It didn’t surprise me last week that the headlines regard Erik Buell Racing ranged in their proclamations from the more accurate “ceased operations” to “gone bankrupt” – with the even more presumptive publications proclaiming the ultimate demise of the American brand. This comes from a lack of understanding about how the receivership process works, which my European colleagues should have a stronger grasp of, as the concept is more prevalent across the pond. As such, I would like to explain the issue further, and how it applies to the situation facing Erik Buell Racing. To entice you on what will surely be a boring subject to many, this doesn’t spell the end of Erik Buell Racing…not even close.

Troy Bayliss Racing in the 2015 Grand National Series

He may have retired from World Superbike racing, but that isn’t stopping Troy Bayliss from continuing his pursuit of checkered flags, as the Australian has confirmed his long-rumored move to the AMA Pro Grand National Series. Bayliss will be racing on an 1,100, air-cooled, two-valve Lloyd Brothers Motorsports Ducati (no surprise there), as a teammate to Johnny Lewis. The former World Champion plans to contest all five mile-long racing events, with his first race being the Springfield Mile in Illinois on May 24th. Bayliss may be an old salt, at the ripe age of 46, but the Aussie has been keeping his game sharp on local flat track courses. Every year as well he hosts the invitation-only Troy Bayliss Classic, where many AMA Pro Flat Track racers have competed.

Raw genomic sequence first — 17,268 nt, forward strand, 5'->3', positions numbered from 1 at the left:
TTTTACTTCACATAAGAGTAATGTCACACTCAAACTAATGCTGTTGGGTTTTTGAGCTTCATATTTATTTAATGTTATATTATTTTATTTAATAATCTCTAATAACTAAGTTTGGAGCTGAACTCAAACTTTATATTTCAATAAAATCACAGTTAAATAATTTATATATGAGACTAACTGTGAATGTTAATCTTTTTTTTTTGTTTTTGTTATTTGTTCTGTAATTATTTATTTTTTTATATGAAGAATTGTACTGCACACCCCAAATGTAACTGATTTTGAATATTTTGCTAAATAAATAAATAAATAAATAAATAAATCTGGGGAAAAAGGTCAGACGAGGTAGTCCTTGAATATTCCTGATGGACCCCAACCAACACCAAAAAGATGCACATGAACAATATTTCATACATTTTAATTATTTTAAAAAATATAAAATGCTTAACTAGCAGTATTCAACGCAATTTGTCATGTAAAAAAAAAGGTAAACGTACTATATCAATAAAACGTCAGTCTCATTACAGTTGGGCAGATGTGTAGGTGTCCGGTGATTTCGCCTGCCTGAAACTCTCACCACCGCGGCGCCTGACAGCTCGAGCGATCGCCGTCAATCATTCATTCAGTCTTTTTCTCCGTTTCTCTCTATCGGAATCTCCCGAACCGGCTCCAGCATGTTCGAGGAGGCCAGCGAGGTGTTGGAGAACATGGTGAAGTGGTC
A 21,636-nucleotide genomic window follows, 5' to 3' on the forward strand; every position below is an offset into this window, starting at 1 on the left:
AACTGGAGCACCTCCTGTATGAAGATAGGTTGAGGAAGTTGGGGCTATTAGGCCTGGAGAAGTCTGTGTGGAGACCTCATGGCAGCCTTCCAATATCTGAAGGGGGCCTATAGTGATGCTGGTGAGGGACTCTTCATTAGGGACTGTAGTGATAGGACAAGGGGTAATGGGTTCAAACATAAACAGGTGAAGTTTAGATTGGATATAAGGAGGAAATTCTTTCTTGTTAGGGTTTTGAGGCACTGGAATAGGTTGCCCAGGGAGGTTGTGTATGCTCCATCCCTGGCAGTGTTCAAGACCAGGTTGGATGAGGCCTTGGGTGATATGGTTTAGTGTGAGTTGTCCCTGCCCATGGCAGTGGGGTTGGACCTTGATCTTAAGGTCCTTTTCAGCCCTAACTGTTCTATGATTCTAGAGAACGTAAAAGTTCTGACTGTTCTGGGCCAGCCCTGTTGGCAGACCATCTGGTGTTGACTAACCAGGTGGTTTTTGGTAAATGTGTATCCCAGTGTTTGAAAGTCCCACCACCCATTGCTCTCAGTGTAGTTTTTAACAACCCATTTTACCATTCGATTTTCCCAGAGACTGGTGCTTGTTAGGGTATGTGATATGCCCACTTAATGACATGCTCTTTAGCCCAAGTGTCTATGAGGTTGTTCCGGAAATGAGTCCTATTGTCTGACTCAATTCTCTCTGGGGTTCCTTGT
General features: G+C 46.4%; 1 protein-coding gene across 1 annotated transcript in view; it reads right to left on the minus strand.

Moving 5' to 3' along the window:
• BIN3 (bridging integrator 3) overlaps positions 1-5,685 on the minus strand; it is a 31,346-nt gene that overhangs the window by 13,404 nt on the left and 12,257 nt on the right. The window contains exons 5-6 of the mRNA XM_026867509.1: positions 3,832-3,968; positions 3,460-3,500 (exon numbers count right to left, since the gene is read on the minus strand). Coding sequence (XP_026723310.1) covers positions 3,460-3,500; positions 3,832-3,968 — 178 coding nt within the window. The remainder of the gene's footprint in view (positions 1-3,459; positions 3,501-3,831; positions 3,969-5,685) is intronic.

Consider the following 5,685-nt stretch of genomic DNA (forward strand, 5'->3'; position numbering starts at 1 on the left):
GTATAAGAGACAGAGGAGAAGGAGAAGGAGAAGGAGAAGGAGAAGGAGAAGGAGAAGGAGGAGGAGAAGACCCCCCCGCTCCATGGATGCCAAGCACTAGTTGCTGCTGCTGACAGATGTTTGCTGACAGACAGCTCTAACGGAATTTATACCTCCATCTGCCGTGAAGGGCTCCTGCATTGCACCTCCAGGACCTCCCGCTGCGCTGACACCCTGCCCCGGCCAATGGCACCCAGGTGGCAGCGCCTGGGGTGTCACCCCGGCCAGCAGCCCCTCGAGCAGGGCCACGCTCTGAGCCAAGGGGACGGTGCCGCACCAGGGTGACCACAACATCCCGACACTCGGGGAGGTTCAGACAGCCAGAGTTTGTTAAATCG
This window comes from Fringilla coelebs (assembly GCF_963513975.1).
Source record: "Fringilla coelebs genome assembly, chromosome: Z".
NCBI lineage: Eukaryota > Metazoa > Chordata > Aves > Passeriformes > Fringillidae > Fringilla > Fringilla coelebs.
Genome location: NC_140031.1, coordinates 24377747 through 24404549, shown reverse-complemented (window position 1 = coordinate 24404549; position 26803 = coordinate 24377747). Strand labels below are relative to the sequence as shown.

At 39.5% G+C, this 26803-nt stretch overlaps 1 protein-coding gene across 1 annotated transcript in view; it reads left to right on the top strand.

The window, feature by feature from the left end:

A BMW Scrambler Cometh?

It appears that BMW Motorrad wants in on the retro-styled scrambler game that Ducati and Triumph are playing, and is looking to use its R nineT platform to do the job. The scrambler model, which has already been previewed to BMW’s European dealers, would be just the first of several budget-oriented models to come from BMW, all of which would be based off the BMW R nineT. The scrambler is expected to debut later this year with its 100hp air-cooled engine, while the other models, namely a café racer model, will come in 2016. Fueled on by the sales success of its customization projects, Roland Sands is said to be attached to the BMW project, which is logical since the American designer was part of the initial BMW R nineT design team.

Erik Buell Speaks About EBR Ceasing Operations

Posting on the EBR Facebook page, Erik Buell has made the closest thing to a press statement about the company’s cesasation of operations and pending receivership. First thanking fans for their support, the EBR CEO goes on to explain that the company took on too many tasks for its limited resources, which in-turn has caused EBR to excede its abilities and acquire massive amounts of debt (reports put the figure at $20 million). Buell hopes to see EBR through the receivership process, and to “maximize the value from EBR to benefit all”. In typical Buell fashion, he leaves the possibilities for the future open. You can read the full statement after the jump.

Erik Buell Racing Ceases Operations